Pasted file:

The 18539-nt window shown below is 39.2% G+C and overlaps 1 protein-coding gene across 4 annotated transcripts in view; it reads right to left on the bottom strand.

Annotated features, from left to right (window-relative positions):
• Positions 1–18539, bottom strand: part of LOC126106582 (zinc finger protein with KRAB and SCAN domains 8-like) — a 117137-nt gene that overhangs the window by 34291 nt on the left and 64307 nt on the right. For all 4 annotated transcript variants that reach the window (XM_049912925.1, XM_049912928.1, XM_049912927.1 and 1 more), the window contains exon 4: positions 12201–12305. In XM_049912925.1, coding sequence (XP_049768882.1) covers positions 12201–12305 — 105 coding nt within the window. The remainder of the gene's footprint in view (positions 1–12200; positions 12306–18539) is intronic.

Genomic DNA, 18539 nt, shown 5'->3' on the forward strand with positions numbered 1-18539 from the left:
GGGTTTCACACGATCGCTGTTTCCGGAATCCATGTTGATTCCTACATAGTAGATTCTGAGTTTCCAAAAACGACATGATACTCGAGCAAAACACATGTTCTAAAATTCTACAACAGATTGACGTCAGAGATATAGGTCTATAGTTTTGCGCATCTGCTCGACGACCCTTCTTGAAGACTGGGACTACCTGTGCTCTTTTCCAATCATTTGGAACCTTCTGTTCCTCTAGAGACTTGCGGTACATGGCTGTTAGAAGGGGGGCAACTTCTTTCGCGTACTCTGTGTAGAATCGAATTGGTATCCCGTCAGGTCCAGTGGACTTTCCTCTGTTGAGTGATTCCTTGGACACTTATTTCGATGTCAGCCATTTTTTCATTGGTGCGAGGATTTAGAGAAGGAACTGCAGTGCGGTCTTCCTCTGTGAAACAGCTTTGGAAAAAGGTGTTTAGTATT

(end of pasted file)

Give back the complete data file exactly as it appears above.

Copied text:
The 18539-nt window shown below is 39.2% G+C and overlaps 1 protein-coding gene across 4 annotated transcripts in view; it reads right to left on the bottom strand.

Annotated features, from left to right (window-relative positions):
• Positions 1–18539, bottom strand: part of LOC126106582 (zinc finger protein with KRAB and SCAN domains 8-like) — a 117137-nt gene that overhangs the window by 34291 nt on the left and 64307 nt on the right. For all 4 annotated transcript variants that reach the window (XM_049912925.1, XM_049912928.1, XM_049912927.1 and 1 more), the window contains exon 4: positions 12201–12305. In XM_049912925.1, coding sequence (XP_049768882.1) covers positions 12201–12305 — 105 coding nt within the window. The remainder of the gene's footprint in view (positions 1–12200; positions 12306–18539) is intronic.

Genomic DNA, 18539 nt, shown 5'->3' on the forward strand with positions numbered 1-18539 from the left:
GGGTTTCACACGATCGCTGTTTCCGGAATCCATGTTGATTCCTACATAGTAGATTCTGAGTTTCCAAAAACGACATGATACTCGAGCAAAACACATGTTCTAAAATTCTACAACAGATTGACGTCAGAGATATAGGTCTATAGTTTTGCGCATCTGCTCGACGACCCTTCTTGAAGACTGGGACTACCTGTGCTCTTTTCCAATCATTTGGAACCTTCTGTTCCTCTAGAGACTTGCGGTACATGGCTGTTAGAAGGGGGGCAACTTCTTTCGCGTACTCTGTGTAGAATCGAATTGGTATCCCGTCAGGTCCAGTGGACTTTCCTCTGTTGAGTGATTCCTTGGACACTTATTTCGATGTCAGCCATTTTTTCATTGGTGCGAGGATTTAGAGAAGGAACTGCAGTGCGGTCTTCCTCTGTGAAACAGCTTTGGAAAAAGGTGTTTAGTATT